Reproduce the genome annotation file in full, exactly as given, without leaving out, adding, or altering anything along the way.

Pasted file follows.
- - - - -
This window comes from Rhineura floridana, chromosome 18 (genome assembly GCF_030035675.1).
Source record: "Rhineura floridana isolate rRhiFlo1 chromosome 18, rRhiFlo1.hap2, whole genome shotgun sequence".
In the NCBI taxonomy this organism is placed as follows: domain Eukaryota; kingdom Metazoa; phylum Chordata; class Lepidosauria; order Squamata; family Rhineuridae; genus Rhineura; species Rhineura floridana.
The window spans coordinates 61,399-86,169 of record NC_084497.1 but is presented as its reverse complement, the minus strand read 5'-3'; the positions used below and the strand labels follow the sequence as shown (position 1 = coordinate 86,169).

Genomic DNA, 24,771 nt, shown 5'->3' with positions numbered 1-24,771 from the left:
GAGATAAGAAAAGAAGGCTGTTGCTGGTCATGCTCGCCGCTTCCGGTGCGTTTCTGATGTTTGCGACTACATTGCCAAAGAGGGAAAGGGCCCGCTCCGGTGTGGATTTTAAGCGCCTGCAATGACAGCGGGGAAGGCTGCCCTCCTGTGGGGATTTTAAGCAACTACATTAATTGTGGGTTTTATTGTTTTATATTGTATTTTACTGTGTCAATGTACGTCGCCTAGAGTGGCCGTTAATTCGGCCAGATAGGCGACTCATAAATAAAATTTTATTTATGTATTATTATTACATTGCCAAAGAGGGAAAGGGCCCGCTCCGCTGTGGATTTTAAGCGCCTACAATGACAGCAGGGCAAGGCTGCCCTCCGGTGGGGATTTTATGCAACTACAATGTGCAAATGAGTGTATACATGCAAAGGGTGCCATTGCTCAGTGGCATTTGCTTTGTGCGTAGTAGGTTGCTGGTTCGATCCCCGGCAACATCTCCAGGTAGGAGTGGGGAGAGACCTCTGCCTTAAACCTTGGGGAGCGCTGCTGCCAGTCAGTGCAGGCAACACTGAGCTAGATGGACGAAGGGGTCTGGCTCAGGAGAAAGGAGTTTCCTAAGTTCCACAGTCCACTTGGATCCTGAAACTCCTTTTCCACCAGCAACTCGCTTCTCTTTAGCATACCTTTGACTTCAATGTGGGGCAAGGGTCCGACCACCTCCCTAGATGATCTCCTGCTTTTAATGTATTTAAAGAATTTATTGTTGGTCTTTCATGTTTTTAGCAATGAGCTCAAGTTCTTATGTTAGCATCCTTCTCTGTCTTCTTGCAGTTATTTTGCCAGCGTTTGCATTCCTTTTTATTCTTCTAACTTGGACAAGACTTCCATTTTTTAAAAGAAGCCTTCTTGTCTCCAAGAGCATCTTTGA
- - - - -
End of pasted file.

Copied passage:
This window comes from Rhineura floridana, chromosome 18 (genome assembly GCF_030035675.1).
Source record: "Rhineura floridana isolate rRhiFlo1 chromosome 18, rRhiFlo1.hap2, whole genome shotgun sequence".
In the NCBI taxonomy this organism is placed as follows: domain Eukaryota; kingdom Metazoa; phylum Chordata; class Lepidosauria; order Squamata; family Rhineuridae; genus Rhineura; species Rhineura floridana.
The window spans coordinates 61,399-86,169 of record NC_084497.1 but is presented as its reverse complement, the minus strand read 5'-3'; the positions used below and the strand labels follow the sequence as shown (position 1 = coordinate 86,169).

Genomic DNA, 24,771 nt, shown 5'->3' with positions numbered 1-24,771 from the left:
GAGATAAGAAAAGAAGGCTGTTGCTGGTCATGCTCGCCGCTTCCGGTGCGTTTCTGATGTTTGCGACTACATTGCCAAAGAGGGAAAGGGCCCGCTCCGGTGTGGATTTTAAGCGCCTGCAATGACAGCGGGGAAGGCTGCCCTCCTGTGGGGATTTTAAGCAACTACATTAATTGTGGGTTTTATTGTTTTATATTGTATTTTACTGTGTCAATGTACGTCGCCTAGAGTGGCCGTTAATTCGGCCAGATAGGCGACTCATAAATAAAATTTTATTTATGTATTATTATTACATTGCCAAAGAGGGAAAGGGCCCGCTCCGCTGTGGATTTTAAGCGCCTACAATGACAGCAGGGCAAGGCTGCCCTCCGGTGGGGATTTTATGCAACTACAATGTGCAAATGAGTGTATACATGCAAAGGGTGCCATTGCTCAGTGGCATTTGCTTTGTGCGTAGTAGGTTGCTGGTTCGATCCCCGGCAACATCTCCAGGTAGGAGTGGGGAGAGACCTCTGCCTTAAACCTTGGGGAGCGCTGCTGCCAGTCAGTGCAGGCAACACTGAGCTAGATGGACGAAGGGGTCTGGCTCAGGAGAAAGGAGTTTCCTAAGTTCCACAGTCCACTTGGATCCTGAAACTCCTTTTCCACCAGCAACTCGCTTCTCTTTAGCATACCTTTGACTTCAATGTGGGGCAAGGGTCCGACCACCTCCCTAGATGATCTCCTGCTTTTAATGTATTTAAAGAATTTATTGTTGGTCTTTCATGTTTTTAGCAATGAGCTCAAGTTCTTATGTTAGCATCCTTCTCTGTCTTCTTGCAGTTATTTTGCCAGCGTTTGCATTCCTTTTTATTCTTCTAACTTGGACAAGACTTCCATTTTTTAAAAGAAGCCTTCTTGTCTCCAAGAGCATCTTTGA